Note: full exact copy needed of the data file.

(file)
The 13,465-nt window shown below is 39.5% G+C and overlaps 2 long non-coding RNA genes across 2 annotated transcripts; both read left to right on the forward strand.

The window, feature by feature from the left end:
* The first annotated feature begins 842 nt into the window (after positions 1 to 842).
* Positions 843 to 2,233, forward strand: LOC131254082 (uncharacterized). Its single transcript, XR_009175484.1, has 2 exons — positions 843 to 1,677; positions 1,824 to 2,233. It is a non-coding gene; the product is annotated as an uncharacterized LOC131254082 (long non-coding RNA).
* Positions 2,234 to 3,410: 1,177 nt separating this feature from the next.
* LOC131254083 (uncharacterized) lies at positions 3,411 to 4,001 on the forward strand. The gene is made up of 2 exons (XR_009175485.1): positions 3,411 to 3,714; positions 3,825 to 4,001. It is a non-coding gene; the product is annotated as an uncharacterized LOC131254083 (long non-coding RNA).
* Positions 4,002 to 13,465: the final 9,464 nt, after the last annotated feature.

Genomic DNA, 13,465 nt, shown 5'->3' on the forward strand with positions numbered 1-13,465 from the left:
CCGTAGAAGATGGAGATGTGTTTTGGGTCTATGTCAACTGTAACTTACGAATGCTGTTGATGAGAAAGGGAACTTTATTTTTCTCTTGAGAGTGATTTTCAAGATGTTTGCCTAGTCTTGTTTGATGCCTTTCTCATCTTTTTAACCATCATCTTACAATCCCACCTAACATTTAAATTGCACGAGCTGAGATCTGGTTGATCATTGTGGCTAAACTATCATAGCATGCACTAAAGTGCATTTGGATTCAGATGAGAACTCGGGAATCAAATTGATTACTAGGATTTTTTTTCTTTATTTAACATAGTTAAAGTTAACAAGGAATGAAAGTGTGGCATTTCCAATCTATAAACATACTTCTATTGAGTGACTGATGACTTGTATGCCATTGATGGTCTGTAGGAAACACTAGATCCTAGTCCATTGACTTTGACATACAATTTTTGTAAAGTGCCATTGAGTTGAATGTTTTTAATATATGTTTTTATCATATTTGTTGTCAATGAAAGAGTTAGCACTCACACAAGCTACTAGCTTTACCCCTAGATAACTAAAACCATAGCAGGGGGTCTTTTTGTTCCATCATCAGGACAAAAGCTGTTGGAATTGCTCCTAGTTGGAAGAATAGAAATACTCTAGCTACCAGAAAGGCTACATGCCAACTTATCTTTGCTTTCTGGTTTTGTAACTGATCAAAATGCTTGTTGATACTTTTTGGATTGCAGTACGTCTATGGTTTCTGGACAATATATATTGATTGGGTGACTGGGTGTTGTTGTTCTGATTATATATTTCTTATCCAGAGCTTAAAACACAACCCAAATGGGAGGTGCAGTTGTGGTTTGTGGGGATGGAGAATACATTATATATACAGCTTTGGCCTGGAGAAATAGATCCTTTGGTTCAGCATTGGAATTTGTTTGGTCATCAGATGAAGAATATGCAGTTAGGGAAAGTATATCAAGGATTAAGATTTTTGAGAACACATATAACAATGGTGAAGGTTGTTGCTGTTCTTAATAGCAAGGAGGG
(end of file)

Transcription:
The 13,465-nt window shown below is 39.5% G+C and overlaps 2 long non-coding RNA genes across 2 annotated transcripts; both read left to right on the forward strand.

The window, feature by feature from the left end:
* The first annotated feature begins 842 nt into the window (after positions 1 to 842).
* Positions 843 to 2,233, forward strand: LOC131254082 (uncharacterized). Its single transcript, XR_009175484.1, has 2 exons — positions 843 to 1,677; positions 1,824 to 2,233. It is a non-coding gene; the product is annotated as an uncharacterized LOC131254082 (long non-coding RNA).
* Positions 2,234 to 3,410: 1,177 nt separating this feature from the next.
* LOC131254083 (uncharacterized) lies at positions 3,411 to 4,001 on the forward strand. The gene is made up of 2 exons (XR_009175485.1): positions 3,411 to 3,714; positions 3,825 to 4,001. It is a non-coding gene; the product is annotated as an uncharacterized LOC131254083 (long non-coding RNA).
* Positions 4,002 to 13,465: the final 9,464 nt, after the last annotated feature.

Genomic DNA, 13,465 nt, shown 5'->3' on the forward strand with positions numbered 1-13,465 from the left:
CCGTAGAAGATGGAGATGTGTTTTGGGTCTATGTCAACTGTAACTTACGAATGCTGTTGATGAGAAAGGGAACTTTATTTTTCTCTTGAGAGTGATTTTCAAGATGTTTGCCTAGTCTTGTTTGATGCCTTTCTCATCTTTTTAACCATCATCTTACAATCCCACCTAACATTTAAATTGCACGAGCTGAGATCTGGTTGATCATTGTGGCTAAACTATCATAGCATGCACTAAAGTGCATTTGGATTCAGATGAGAACTCGGGAATCAAATTGATTACTAGGATTTTTTTTCTTTATTTAACATAGTTAAAGTTAACAAGGAATGAAAGTGTGGCATTTCCAATCTATAAACATACTTCTATTGAGTGACTGATGACTTGTATGCCATTGATGGTCTGTAGGAAACACTAGATCCTAGTCCATTGACTTTGACATACAATTTTTGTAAAGTGCCATTGAGTTGAATGTTTTTAATATATGTTTTTATCATATTTGTTGTCAATGAAAGAGTTAGCACTCACACAAGCTACTAGCTTTACCCCTAGATAACTAAAACCATAGCAGGGGGTCTTTTTGTTCCATCATCAGGACAAAAGCTGTTGGAATTGCTCCTAGTTGGAAGAATAGAAATACTCTAGCTACCAGAAAGGCTACATGCCAACTTATCTTTGCTTTCTGGTTTTGTAACTGATCAAAATGCTTGTTGATACTTTTTGGATTGCAGTACGTCTATGGTTTCTGGACAATATATATTGATTGGGTGACTGGGTGTTGTTGTTCTGATTATATATTTCTTATCCAGAGCTTAAAACACAACCCAAATGGGAGGTGCAGTTGTGGTTTGTGGGGATGGAGAATACATTATATATACAGCTTTGGCCTGGAGAAATAGATCCTTTGGTTCAGCATTGGAATTTGTTTGGTCATCAGATGAAGAATATGCAGTTAGGGAAAGTATATCAAGGATTAAGATTTTTGAGAACACATATAACAATGGTGAAGGTTGTTGCTGTTCTTAATAGCAAGGAGGG